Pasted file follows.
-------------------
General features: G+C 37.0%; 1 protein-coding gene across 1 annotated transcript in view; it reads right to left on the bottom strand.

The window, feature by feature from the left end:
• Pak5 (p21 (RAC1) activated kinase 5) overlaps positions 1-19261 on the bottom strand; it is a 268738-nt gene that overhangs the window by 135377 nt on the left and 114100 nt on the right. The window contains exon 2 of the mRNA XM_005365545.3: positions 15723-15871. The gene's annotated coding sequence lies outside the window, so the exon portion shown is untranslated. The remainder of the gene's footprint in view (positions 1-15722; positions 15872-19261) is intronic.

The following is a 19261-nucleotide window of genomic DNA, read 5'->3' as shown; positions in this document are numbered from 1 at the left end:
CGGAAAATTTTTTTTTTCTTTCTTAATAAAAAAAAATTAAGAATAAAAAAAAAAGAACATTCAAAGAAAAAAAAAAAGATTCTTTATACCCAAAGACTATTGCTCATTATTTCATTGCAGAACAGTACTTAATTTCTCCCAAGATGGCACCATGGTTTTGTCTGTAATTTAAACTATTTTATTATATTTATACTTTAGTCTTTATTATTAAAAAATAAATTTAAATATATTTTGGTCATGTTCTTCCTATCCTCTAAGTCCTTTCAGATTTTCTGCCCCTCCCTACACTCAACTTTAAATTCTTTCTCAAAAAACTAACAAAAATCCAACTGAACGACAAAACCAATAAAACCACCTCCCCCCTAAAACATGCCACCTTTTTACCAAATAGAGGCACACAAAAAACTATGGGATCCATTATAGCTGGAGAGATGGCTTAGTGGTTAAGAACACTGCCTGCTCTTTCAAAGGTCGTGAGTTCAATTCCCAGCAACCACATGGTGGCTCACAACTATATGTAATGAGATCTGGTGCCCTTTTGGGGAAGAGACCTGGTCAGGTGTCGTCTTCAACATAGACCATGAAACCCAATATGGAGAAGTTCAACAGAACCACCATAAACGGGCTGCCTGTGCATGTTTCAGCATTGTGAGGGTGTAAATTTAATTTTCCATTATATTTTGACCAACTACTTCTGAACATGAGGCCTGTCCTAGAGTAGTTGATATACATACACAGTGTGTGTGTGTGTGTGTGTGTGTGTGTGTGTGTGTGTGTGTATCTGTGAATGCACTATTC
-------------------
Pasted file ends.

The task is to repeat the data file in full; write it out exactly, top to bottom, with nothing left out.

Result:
General features: G+C 37.0%; 1 protein-coding gene across 1 annotated transcript in view; it reads right to left on the bottom strand.

The window, feature by feature from the left end:
• Pak5 (p21 (RAC1) activated kinase 5) overlaps positions 1-19261 on the bottom strand; it is a 268738-nt gene that overhangs the window by 135377 nt on the left and 114100 nt on the right. The window contains exon 2 of the mRNA XM_005365545.3: positions 15723-15871. The gene's annotated coding sequence lies outside the window, so the exon portion shown is untranslated. The remainder of the gene's footprint in view (positions 1-15722; positions 15872-19261) is intronic.

The following is a 19261-nucleotide window of genomic DNA, read 5'->3' as shown; positions in this document are numbered from 1 at the left end:
CGGAAAATTTTTTTTTTCTTTCTTAATAAAAAAAAATTAAGAATAAAAAAAAAAGAACATTCAAAGAAAAAAAAAAAGATTCTTTATACCCAAAGACTATTGCTCATTATTTCATTGCAGAACAGTACTTAATTTCTCCCAAGATGGCACCATGGTTTTGTCTGTAATTTAAACTATTTTATTATATTTATACTTTAGTCTTTATTATTAAAAAATAAATTTAAATATATTTTGGTCATGTTCTTCCTATCCTCTAAGTCCTTTCAGATTTTCTGCCCCTCCCTACACTCAACTTTAAATTCTTTCTCAAAAAACTAACAAAAATCCAACTGAACGACAAAACCAATAAAACCACCTCCCCCCTAAAACATGCCACCTTTTTACCAAATAGAGGCACACAAAAAACTATGGGATCCATTATAGCTGGAGAGATGGCTTAGTGGTTAAGAACACTGCCTGCTCTTTCAAAGGTCGTGAGTTCAATTCCCAGCAACCACATGGTGGCTCACAACTATATGTAATGAGATCTGGTGCCCTTTTGGGGAAGAGACCTGGTCAGGTGTCGTCTTCAACATAGACCATGAAACCCAATATGGAGAAGTTCAACAGAACCACCATAAACGGGCTGCCTGTGCATGTTTCAGCATTGTGAGGGTGTAAATTTAATTTTCCATTATATTTTGACCAACTACTTCTGAACATGAGGCCTGTCCTAGAGTAGTTGATATACATACACAGTGTGTGTGTGTGTGTGTGTGTGTGTGTGTGTGTGTGTGTGTATCTGTGAATGCACTATTC